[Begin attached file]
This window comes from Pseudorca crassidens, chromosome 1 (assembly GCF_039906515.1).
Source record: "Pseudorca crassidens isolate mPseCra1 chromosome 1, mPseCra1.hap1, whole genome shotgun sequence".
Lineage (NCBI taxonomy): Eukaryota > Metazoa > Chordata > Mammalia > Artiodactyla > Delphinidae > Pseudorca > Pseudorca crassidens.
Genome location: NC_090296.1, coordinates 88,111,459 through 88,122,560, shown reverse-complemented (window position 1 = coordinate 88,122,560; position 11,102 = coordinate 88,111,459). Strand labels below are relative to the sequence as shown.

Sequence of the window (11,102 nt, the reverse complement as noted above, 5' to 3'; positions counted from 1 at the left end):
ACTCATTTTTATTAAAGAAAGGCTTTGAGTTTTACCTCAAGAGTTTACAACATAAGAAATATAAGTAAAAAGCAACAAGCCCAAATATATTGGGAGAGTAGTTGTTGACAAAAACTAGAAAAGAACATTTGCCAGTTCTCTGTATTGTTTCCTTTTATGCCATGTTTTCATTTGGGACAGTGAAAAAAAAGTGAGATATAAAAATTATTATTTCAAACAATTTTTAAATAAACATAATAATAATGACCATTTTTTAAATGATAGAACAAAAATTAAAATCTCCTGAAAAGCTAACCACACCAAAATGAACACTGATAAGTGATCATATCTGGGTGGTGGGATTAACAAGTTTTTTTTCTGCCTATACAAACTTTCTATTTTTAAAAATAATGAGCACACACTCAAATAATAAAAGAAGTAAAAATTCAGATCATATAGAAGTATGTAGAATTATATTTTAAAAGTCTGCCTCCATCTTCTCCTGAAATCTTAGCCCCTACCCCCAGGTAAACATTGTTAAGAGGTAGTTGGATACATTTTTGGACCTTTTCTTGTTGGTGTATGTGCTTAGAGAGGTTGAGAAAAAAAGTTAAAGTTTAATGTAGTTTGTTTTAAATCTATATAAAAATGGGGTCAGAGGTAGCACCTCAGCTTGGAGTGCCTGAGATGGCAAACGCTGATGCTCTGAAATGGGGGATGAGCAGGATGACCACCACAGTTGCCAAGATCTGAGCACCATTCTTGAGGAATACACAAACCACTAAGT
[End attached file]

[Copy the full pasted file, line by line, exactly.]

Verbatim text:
This window comes from Pseudorca crassidens, chromosome 1 (assembly GCF_039906515.1).
Source record: "Pseudorca crassidens isolate mPseCra1 chromosome 1, mPseCra1.hap1, whole genome shotgun sequence".
Lineage (NCBI taxonomy): Eukaryota > Metazoa > Chordata > Mammalia > Artiodactyla > Delphinidae > Pseudorca > Pseudorca crassidens.
Genome location: NC_090296.1, coordinates 88,111,459 through 88,122,560, shown reverse-complemented (window position 1 = coordinate 88,122,560; position 11,102 = coordinate 88,111,459). Strand labels below are relative to the sequence as shown.

Sequence of the window (11,102 nt, the reverse complement as noted above, 5' to 3'; positions counted from 1 at the left end):
ACTCATTTTTATTAAAGAAAGGCTTTGAGTTTTACCTCAAGAGTTTACAACATAAGAAATATAAGTAAAAAGCAACAAGCCCAAATATATTGGGAGAGTAGTTGTTGACAAAAACTAGAAAAGAACATTTGCCAGTTCTCTGTATTGTTTCCTTTTATGCCATGTTTTCATTTGGGACAGTGAAAAAAAAGTGAGATATAAAAATTATTATTTCAAACAATTTTTAAATAAACATAATAATAATGACCATTTTTTAAATGATAGAACAAAAATTAAAATCTCCTGAAAAGCTAACCACACCAAAATGAACACTGATAAGTGATCATATCTGGGTGGTGGGATTAACAAGTTTTTTTTCTGCCTATACAAACTTTCTATTTTTAAAAATAATGAGCACACACTCAAATAATAAAAGAAGTAAAAATTCAGATCATATAGAAGTATGTAGAATTATATTTTAAAAGTCTGCCTCCATCTTCTCCTGAAATCTTAGCCCCTACCCCCAGGTAAACATTGTTAAGAGGTAGTTGGATACATTTTTGGACCTTTTCTTGTTGGTGTATGTGCTTAGAGAGGTTGAGAAAAAAAGTTAAAGTTTAATGTAGTTTGTTTTAAATCTATATAAAAATGGGGTCAGAGGTAGCACCTCAGCTTGGAGTGCCTGAGATGGCAAACGCTGATGCTCTGAAATGGGGGATGAGCAGGATGACCACCACAGTTGCCAAGATCTGAGCACCATTCTTGAGGAATACACAAACCACTAAGT